When it comes to wireless communications, there are a few different frequencies you can be set to. Typically a headset will have one frequency it uses, not allowing you to switch to others. This is completely normal! Below is a breakdown of what headsets use which frequencies and what benefits or drawbacks each one could have.
Headsets at every frequency
900MHz - Used in many wireless systems, including cordless phones which can reduce headset range. (CS50 (DISCONTINUED!))
2.4GHz - Used in Bluetooth products, wireless network systems, and cordless phones. (CT12 (DISCONTINUED!), GN9120 (DISCONTINUED!))
1.9GHzB - Newly approved frequency band for North America dedicated to telecommunications. (CS55, CS55 Micro, CS70 (DISCONTINUED!), CS351/361 (DISCONTINUED!), OfficeRunner, DWPro1 and DWPro2, CS500 Series, AT&T Marathon, CT14 (DISCONTINUED!))
DECT - Digitally Enhanced Cordless Telecommunications provides improved digital security and sound quality. (Leitner Wireless headsets, OfficeRunner, DWPro1, and DWPro2, CS500 Series, AT&T Marathon, CT14 (DISCONTINUED!))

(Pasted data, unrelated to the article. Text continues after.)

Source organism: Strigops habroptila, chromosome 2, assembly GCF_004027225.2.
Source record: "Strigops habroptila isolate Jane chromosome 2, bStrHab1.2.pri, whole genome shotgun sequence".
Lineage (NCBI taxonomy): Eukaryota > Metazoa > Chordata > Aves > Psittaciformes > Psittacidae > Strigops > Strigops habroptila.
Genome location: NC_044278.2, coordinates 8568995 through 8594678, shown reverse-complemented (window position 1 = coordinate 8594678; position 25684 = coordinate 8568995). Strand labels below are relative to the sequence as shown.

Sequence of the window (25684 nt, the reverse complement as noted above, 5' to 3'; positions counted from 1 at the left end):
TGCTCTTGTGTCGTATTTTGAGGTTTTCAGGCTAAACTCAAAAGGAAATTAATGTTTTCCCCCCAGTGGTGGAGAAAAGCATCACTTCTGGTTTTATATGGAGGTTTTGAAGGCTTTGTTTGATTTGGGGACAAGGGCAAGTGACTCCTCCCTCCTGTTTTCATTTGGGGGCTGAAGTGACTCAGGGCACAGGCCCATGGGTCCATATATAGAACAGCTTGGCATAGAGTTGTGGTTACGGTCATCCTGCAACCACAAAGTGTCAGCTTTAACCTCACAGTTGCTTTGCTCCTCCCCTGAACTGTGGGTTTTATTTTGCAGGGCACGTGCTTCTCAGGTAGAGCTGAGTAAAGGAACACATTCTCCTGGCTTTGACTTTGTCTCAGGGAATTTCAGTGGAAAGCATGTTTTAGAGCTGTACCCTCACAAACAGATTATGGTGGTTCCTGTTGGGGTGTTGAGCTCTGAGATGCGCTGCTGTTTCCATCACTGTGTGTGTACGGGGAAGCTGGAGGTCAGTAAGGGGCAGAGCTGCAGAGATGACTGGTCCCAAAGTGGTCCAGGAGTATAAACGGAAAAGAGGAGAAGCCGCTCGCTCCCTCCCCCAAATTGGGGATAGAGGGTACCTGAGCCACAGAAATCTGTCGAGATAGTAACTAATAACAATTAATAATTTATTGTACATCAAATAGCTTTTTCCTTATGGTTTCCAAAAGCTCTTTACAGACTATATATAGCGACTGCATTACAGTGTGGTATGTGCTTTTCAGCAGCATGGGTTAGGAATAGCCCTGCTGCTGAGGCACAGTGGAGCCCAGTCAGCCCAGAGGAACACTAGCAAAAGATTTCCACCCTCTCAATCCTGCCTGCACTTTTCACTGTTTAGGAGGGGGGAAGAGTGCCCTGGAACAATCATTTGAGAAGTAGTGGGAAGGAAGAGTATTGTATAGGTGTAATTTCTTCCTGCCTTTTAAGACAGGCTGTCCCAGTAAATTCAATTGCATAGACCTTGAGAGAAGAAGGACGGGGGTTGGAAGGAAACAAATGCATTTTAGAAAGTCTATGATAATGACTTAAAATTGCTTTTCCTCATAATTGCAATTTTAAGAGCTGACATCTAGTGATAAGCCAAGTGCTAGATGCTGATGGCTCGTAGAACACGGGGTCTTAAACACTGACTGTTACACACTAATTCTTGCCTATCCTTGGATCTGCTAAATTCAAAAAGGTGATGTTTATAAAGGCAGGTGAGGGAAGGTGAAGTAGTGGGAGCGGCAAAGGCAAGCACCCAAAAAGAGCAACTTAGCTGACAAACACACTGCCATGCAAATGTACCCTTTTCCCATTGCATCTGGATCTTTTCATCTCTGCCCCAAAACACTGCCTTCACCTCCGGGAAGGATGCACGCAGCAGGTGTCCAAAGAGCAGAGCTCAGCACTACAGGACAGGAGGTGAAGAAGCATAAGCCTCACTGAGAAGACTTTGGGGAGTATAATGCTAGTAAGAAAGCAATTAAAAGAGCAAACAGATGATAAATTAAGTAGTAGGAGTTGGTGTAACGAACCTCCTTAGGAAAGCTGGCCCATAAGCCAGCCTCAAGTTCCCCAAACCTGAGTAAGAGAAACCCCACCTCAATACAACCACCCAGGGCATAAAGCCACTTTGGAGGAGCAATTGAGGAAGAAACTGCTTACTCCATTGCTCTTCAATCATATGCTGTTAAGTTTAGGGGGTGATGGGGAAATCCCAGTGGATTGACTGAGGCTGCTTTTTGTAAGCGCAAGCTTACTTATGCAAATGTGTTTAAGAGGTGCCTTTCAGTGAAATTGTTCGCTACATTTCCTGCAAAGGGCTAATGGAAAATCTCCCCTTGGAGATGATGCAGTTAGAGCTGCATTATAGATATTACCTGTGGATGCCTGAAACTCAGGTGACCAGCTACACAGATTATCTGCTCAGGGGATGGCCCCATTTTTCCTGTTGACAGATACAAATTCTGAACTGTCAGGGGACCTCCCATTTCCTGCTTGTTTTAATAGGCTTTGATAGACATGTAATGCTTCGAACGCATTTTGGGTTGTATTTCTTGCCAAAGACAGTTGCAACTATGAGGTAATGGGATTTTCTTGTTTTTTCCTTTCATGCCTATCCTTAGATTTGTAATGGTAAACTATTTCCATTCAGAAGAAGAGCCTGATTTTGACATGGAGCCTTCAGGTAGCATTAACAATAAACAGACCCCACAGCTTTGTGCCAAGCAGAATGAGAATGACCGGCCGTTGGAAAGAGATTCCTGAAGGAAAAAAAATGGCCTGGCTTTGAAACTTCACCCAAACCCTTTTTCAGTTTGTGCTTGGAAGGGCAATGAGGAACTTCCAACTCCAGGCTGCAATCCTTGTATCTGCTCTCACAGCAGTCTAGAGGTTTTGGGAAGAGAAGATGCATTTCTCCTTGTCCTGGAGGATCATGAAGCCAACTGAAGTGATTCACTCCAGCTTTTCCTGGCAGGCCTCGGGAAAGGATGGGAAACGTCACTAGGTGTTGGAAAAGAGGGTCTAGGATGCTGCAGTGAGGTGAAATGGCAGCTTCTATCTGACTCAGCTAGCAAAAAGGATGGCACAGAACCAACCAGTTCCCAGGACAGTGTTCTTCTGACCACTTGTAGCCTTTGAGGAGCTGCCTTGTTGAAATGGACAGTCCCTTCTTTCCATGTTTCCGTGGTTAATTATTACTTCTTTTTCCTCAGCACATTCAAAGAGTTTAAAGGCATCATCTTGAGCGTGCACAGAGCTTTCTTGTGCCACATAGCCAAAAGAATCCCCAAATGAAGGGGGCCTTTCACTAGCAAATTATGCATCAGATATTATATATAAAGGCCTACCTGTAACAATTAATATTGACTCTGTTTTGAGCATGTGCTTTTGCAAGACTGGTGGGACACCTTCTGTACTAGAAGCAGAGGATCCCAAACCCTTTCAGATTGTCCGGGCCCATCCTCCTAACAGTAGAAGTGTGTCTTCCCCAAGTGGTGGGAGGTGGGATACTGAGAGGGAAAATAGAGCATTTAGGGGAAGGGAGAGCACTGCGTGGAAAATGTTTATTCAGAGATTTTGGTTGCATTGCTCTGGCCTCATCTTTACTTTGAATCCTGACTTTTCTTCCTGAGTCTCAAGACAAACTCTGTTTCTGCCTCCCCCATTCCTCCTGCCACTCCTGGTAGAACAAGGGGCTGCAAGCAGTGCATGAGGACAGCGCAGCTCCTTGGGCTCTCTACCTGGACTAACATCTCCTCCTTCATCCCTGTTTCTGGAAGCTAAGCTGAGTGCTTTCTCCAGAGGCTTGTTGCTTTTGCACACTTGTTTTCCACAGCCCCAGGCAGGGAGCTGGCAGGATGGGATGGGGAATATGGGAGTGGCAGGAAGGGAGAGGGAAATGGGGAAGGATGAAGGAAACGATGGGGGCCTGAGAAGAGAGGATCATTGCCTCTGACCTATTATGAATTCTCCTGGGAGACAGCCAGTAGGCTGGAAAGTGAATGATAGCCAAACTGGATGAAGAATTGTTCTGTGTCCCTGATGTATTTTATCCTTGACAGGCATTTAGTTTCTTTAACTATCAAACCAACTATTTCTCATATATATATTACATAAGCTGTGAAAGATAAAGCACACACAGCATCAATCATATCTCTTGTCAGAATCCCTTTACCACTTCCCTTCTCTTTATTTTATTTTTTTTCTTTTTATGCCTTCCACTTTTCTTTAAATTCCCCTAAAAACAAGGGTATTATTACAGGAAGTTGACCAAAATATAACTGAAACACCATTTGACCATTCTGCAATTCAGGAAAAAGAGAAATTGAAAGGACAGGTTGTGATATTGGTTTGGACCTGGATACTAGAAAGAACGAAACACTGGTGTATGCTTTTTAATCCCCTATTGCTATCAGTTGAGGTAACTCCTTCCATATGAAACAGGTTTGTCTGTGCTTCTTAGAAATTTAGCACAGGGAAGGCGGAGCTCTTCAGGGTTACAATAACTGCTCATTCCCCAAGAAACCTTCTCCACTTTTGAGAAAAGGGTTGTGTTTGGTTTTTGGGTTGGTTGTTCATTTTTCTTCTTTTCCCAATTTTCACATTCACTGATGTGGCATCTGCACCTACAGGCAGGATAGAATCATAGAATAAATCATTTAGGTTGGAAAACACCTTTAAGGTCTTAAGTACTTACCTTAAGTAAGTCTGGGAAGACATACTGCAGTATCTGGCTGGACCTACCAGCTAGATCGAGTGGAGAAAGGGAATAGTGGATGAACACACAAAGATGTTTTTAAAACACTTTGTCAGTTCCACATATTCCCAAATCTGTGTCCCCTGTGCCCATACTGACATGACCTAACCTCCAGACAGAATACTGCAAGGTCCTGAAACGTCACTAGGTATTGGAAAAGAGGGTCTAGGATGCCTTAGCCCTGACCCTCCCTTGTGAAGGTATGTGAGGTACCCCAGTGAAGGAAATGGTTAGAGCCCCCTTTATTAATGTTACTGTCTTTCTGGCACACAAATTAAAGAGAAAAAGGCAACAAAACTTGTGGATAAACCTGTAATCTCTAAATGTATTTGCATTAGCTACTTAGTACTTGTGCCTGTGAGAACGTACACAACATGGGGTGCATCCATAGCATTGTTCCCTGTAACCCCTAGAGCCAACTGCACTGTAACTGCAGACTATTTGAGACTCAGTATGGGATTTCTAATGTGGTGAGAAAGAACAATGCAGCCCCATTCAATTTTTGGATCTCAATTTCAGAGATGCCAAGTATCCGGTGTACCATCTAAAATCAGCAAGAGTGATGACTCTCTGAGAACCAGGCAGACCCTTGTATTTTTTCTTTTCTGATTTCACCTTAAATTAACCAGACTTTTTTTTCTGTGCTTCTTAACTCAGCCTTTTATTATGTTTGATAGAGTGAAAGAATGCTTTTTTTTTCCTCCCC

More on DECT
DECT is a digital wireless technology that originated in Europe, but is now being adopted increasingly worldwide, for cordless telephones, wireless offices, and even wireless telephone lines to the home.
The DECT standard makes use of several advanced digital radio techniques to achieve efficient use of the radio spectrum; it delivers high speech quality and security with low risk of radio interference and low power technology.
For more information, check out this website!
- net bit rate: 32 kbit/s
- frequency: 1920-1930MHz in the US
- carriers: 10 (1880..1900 MHz)
- timeslots: 2 x 12 (up and down stream)
- channel allocation: dynamic
- traffic density: 10000 Erlangs/km²